OTTAWA - Having some First Nations heritage won't let Justin Bieber fill up his car for free, but it will get the Canadian pop star some help tracing his family tree.
The Congress of Aboriginal Peoples is offering to help the 18-year-old singing sensation find out more about his native ancestry, while giving him the benefit of the doubt over his comments to Rolling Stone magazine.
A story in the magazine's August edition quotes Bieber as saying he thinks his native heritage entitles him to a free pass at the pump.
"I'm actually part Indian," Bieber told Rolling Stone. "I think Inuit or something? I'm enough per cent that in Canada I can get free gas."
But the Congress, which represents off-reserve status and non-status Metis and First Nations Canadians throughout Canada, says it's simply not true that aboriginal people get to fill up for free.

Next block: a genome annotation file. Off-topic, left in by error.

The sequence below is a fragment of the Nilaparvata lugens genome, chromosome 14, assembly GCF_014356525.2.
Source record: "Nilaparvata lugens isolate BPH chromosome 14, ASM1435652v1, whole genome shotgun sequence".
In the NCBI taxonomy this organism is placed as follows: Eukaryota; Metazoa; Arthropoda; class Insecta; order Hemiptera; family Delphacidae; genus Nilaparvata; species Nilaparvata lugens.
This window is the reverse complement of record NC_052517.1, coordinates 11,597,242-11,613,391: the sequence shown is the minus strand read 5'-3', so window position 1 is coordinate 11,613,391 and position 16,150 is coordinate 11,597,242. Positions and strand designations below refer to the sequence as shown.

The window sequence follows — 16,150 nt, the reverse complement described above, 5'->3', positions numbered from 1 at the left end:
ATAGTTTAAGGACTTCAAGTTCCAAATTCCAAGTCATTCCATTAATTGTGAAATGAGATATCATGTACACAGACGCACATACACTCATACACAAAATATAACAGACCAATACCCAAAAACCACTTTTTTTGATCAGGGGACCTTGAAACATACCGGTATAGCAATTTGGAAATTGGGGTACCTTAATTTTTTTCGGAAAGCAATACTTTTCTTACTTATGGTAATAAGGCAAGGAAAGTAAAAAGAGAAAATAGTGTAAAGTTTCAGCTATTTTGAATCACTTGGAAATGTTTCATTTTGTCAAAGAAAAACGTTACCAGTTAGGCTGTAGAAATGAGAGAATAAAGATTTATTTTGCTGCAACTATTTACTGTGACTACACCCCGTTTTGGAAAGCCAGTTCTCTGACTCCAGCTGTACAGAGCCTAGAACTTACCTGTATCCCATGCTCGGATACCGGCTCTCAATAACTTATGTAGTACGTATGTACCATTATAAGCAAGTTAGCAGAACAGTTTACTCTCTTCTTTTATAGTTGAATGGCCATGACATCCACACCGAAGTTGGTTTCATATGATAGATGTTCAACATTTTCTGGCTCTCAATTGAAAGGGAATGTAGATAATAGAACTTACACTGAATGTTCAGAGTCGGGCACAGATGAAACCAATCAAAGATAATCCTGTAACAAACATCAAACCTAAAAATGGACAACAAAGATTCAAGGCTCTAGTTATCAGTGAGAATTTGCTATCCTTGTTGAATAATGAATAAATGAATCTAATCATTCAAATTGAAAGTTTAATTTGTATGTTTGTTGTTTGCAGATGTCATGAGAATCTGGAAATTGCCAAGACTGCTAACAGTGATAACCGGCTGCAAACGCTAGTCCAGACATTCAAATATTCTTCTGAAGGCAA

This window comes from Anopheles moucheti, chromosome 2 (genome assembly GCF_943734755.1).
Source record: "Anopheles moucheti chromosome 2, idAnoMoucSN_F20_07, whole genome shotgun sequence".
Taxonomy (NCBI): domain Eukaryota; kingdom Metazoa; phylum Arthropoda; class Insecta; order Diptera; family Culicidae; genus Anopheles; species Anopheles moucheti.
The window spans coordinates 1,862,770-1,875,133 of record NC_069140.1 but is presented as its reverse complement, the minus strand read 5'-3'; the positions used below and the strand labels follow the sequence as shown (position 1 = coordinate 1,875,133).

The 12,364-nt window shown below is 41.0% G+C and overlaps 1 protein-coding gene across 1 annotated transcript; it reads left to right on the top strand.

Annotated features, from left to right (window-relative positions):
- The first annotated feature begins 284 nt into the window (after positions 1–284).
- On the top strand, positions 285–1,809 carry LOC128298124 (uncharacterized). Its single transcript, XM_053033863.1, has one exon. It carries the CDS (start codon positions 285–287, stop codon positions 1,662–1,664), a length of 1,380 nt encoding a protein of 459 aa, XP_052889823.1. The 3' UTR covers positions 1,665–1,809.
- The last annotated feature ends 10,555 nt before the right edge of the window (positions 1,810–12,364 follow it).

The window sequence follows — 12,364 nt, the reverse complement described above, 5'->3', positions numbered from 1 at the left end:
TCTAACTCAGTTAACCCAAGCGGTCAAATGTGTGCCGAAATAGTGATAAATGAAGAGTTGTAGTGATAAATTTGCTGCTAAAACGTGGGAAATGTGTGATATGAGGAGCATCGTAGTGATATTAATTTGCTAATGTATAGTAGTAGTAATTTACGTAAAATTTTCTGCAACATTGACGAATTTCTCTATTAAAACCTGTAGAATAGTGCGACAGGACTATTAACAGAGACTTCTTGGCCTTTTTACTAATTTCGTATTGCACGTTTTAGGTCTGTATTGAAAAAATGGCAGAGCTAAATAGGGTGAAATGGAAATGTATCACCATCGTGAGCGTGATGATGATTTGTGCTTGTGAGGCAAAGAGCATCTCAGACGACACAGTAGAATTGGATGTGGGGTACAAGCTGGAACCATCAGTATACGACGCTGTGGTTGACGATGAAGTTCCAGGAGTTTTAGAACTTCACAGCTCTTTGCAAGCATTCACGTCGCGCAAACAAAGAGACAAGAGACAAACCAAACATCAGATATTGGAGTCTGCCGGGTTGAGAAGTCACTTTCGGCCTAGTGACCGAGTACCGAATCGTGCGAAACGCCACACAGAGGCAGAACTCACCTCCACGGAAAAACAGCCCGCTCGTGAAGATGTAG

"These kinds of remarks are another example of what Aboriginal Peoples in Canada struggle with every day," National Chief Betty Ann Lavallee said in a statement.
"It promotes the misconception that we are somehow getting a free ride. This simply is not the case and we are concerned that many people may believe what he said."
The singer's comment sparked an online backlash, but the Congress is urging people to go easy on Bieber.
"Given that Mr. Bieber is still a young man, and unaware of the facts here, I personally don't think he should be beat up over this comment," said Vice Chief Dwight Dorey. "We don't think he was trying to be malicious, or making a joke of aboriginal issues."
The Congress has offered to help the young star from Stratford, Ont., trace his roots.
"It's important for someone to know where they come from, which helps give them a better understanding of where they are going," Lavallee said.